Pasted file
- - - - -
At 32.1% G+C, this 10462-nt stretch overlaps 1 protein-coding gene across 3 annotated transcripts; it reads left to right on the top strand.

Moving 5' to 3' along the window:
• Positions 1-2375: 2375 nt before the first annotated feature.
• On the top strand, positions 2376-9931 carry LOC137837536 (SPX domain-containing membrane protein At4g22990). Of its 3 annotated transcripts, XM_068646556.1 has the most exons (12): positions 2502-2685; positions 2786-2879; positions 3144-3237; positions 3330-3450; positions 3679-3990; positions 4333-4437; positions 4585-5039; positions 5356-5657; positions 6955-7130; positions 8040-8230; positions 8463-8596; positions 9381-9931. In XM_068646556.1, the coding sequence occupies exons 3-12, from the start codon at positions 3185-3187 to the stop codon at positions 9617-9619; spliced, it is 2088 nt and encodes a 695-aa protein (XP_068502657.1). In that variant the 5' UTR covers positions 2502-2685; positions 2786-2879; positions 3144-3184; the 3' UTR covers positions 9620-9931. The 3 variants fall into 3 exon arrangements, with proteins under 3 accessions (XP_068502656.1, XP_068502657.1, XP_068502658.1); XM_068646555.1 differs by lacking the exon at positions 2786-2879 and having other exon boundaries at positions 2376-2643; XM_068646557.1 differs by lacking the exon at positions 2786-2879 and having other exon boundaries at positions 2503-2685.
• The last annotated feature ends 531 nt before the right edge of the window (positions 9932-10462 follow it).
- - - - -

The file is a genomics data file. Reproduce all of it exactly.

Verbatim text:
At 32.1% G+C, this 10462-nt stretch overlaps 1 protein-coding gene across 3 annotated transcripts; it reads left to right on the top strand.

Moving 5' to 3' along the window:
• Positions 1-2375: 2375 nt before the first annotated feature.
• On the top strand, positions 2376-9931 carry LOC137837536 (SPX domain-containing membrane protein At4g22990). Of its 3 annotated transcripts, XM_068646556.1 has the most exons (12): positions 2502-2685; positions 2786-2879; positions 3144-3237; positions 3330-3450; positions 3679-3990; positions 4333-4437; positions 4585-5039; positions 5356-5657; positions 6955-7130; positions 8040-8230; positions 8463-8596; positions 9381-9931. In XM_068646556.1, the coding sequence occupies exons 3-12, from the start codon at positions 3185-3187 to the stop codon at positions 9617-9619; spliced, it is 2088 nt and encodes a 695-aa protein (XP_068502657.1). In that variant the 5' UTR covers positions 2502-2685; positions 2786-2879; positions 3144-3184; the 3' UTR covers positions 9620-9931. The 3 variants fall into 3 exon arrangements, with proteins under 3 accessions (XP_068502656.1, XP_068502657.1, XP_068502658.1); XM_068646555.1 differs by lacking the exon at positions 2786-2879 and having other exon boundaries at positions 2376-2643; XM_068646557.1 differs by lacking the exon at positions 2786-2879 and having other exon boundaries at positions 2503-2685.
• The last annotated feature ends 531 nt before the right edge of the window (positions 9932-10462 follow it).